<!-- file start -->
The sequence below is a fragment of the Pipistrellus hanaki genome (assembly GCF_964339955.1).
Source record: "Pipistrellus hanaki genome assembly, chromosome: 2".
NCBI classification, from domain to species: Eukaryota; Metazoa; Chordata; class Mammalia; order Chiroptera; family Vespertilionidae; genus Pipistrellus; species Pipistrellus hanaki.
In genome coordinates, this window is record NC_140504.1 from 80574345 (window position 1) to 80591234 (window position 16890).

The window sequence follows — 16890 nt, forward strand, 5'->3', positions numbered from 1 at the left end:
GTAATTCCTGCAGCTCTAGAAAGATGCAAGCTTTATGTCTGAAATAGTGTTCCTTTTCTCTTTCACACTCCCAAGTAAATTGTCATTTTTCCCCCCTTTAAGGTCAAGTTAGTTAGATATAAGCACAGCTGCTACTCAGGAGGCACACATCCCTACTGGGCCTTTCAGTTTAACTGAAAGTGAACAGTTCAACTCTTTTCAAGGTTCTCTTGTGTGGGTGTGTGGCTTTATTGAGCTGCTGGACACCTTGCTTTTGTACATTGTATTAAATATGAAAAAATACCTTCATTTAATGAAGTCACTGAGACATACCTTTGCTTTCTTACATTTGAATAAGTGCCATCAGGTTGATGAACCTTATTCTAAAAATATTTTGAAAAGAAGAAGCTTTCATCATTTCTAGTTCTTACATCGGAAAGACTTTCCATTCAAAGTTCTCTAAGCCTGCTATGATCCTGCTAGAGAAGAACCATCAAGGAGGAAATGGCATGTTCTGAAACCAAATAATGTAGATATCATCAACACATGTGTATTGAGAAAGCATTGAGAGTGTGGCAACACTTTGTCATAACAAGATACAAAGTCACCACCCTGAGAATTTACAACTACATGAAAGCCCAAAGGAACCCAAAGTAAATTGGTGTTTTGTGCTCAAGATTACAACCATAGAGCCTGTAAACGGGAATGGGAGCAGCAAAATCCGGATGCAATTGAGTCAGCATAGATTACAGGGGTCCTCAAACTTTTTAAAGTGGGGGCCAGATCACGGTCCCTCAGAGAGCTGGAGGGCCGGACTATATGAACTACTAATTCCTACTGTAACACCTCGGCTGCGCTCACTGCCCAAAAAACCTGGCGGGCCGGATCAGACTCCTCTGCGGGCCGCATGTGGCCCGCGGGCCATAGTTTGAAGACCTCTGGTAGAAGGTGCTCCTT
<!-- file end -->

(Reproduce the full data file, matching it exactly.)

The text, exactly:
The sequence below is a fragment of the Pipistrellus hanaki genome (assembly GCF_964339955.1).
Source record: "Pipistrellus hanaki genome assembly, chromosome: 2".
NCBI classification, from domain to species: Eukaryota; Metazoa; Chordata; class Mammalia; order Chiroptera; family Vespertilionidae; genus Pipistrellus; species Pipistrellus hanaki.
In genome coordinates, this window is record NC_140504.1 from 80574345 (window position 1) to 80591234 (window position 16890).

The window sequence follows — 16890 nt, forward strand, 5'->3', positions numbered from 1 at the left end:
GTAATTCCTGCAGCTCTAGAAAGATGCAAGCTTTATGTCTGAAATAGTGTTCCTTTTCTCTTTCACACTCCCAAGTAAATTGTCATTTTTCCCCCCTTTAAGGTCAAGTTAGTTAGATATAAGCACAGCTGCTACTCAGGAGGCACACATCCCTACTGGGCCTTTCAGTTTAACTGAAAGTGAACAGTTCAACTCTTTTCAAGGTTCTCTTGTGTGGGTGTGTGGCTTTATTGAGCTGCTGGACACCTTGCTTTTGTACATTGTATTAAATATGAAAAAATACCTTCATTTAATGAAGTCACTGAGACATACCTTTGCTTTCTTACATTTGAATAAGTGCCATCAGGTTGATGAACCTTATTCTAAAAATATTTTGAAAAGAAGAAGCTTTCATCATTTCTAGTTCTTACATCGGAAAGACTTTCCATTCAAAGTTCTCTAAGCCTGCTATGATCCTGCTAGAGAAGAACCATCAAGGAGGAAATGGCATGTTCTGAAACCAAATAATGTAGATATCATCAACACATGTGTATTGAGAAAGCATTGAGAGTGTGGCAACACTTTGTCATAACAAGATACAAAGTCACCACCCTGAGAATTTACAACTACATGAAAGCCCAAAGGAACCCAAAGTAAATTGGTGTTTTGTGCTCAAGATTACAACCATAGAGCCTGTAAACGGGAATGGGAGCAGCAAAATCCGGATGCAATTGAGTCAGCATAGATTACAGGGGTCCTCAAACTTTTTAAAGTGGGGGCCAGATCACGGTCCCTCAGAGAGCTGGAGGGCCGGACTATATGAACTACTAATTCCTACTGTAACACCTCGGCTGCGCTCACTGCCCAAAAAACCTGGCGGGCCGGATCAGACTCCTCTGCGGGCCGCATGTGGCCCGCGGGCCATAGTTTGAAGACCTCTGGTAGAAGGTGCTCCTT